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Behavioral Medications for Pets


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Problem behaviors strain the relationship between pet and owner. In fact, behavioral issues are the number one reason for pets to be relinquished to animal shelters. Whether it is a dog that is destructive when left alone, a cat that urinates outside the litter box, or any other habit that is dangerous or annoying to pets and/or people, problem behaviors must be addressed.

"The potential benefits of medications are often overlooked when discussing treatment for behavioral problems."


Treatment Options for Pets With Problem Behaviors

Anxitane for Dogs

The potential benefits of medications are often overlooked when discussing treatment for behavioral problems. There is no magic pill available that will transform a troubled dog or cat into the best behaved individual on the block, but when used appropriately, medications can make the training process go a whole lot faster and more smoothly.

Over the counter supplements like Anxitane or Composure behavior calming chews are readily available and worth a try, but they tend to be most effective when a pet’s behavior is just starting to become an issue. The longer a behavior is allowed to continue, the more ingrained it becomes and the harder it is to treat. Therefore, longstanding or especially severe behavior problems often require treatment with more powerful, prescription medications like Clomicalm, clomipramine, Reconcile, fluoxetine, or amitriptyline.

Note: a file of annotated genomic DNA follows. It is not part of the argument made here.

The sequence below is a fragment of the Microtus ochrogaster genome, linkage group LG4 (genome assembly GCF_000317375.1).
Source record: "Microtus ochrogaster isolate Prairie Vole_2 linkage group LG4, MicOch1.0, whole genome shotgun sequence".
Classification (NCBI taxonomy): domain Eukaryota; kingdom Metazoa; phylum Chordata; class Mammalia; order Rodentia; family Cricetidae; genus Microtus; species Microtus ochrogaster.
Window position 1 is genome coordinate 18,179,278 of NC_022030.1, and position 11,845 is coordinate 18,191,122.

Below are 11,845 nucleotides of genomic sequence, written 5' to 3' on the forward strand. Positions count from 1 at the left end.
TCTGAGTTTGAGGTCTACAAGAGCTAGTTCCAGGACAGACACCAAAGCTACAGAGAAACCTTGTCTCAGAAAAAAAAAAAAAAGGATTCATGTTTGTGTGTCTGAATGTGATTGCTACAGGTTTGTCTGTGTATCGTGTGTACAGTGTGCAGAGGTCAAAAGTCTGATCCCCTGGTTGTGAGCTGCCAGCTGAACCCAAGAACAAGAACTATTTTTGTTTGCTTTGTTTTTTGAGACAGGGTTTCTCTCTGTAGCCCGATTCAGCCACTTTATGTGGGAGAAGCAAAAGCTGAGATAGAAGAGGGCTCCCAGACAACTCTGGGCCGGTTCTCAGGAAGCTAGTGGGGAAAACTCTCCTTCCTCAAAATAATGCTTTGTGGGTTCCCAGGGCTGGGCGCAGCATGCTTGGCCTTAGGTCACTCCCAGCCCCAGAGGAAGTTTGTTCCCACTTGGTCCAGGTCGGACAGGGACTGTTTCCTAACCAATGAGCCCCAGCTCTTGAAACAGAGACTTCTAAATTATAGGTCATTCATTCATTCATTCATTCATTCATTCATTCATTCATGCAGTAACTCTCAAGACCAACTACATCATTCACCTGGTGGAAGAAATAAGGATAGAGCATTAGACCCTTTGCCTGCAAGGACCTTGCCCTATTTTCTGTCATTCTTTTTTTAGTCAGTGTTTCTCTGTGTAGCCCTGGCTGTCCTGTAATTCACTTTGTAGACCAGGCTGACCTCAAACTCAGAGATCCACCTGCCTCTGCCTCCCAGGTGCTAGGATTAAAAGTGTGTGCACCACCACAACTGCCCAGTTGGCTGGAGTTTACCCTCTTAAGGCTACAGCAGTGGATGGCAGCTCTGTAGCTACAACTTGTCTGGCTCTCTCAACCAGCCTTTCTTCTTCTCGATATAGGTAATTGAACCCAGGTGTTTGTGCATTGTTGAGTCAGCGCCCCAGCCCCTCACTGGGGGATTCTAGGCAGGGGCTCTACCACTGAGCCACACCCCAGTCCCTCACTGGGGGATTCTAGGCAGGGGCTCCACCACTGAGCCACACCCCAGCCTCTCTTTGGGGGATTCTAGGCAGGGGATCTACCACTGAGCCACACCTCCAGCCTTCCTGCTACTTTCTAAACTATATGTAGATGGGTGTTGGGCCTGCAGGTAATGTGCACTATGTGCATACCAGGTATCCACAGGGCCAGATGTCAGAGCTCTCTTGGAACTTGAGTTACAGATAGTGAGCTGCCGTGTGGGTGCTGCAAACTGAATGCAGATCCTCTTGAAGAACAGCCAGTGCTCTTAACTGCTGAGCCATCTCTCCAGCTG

The Benefits of Behavioral Medications

Medications and supplements are best used to improve a pet’s receptivity to behavioral modification techniques not as a standalone therapy. Canine separation anxiety is a perfect example. Dogs that suffer from separation anxiety panic when left alone. They become so scared that they may attempt to escape through windows, doors, or walls; urinate and defecate in the house; and engage in other, destructive behaviors. The goal of behavioral modification in a case like this is to teach the dog to remain relaxed and reward him for doing so. Initially, owners only pretend to leave, but as his condition improves, he can be exposed to more and more intense stimuli (e.g., being left alone for increasingly long periods of time).

This all sounds perfectly logical, but in reality it may be impossible to keep a dog relaxed with even the slightest hint that its owner might be leaving. This is where medications can be so beneficial. Treating a dog suffering from separation anxiety with an appropriate medication can tip the balance in favor of a “Hmm, this isn’t too bad” response when an owner picks up his keys.

It is important to remember that medications should be used with, rather than instead of, other behavioral modification techniques. Talk to your veterinarian or a veterinary behaviorist to determine which behavioral medications, environmental changes, and/or forms of training might work best for your pet.


The above is provided for information purposes only and should not be used for the diagnosis or treatment of any condition. This information does not cover all possible variables, conditions, reactions, or risks relating to any topic, medication, or product and should not be considered complete. Certain products or medications may have risks and you should always consult your local veterinarian concerning the treatment of your pet. Any trademarks are the property of their respective owners.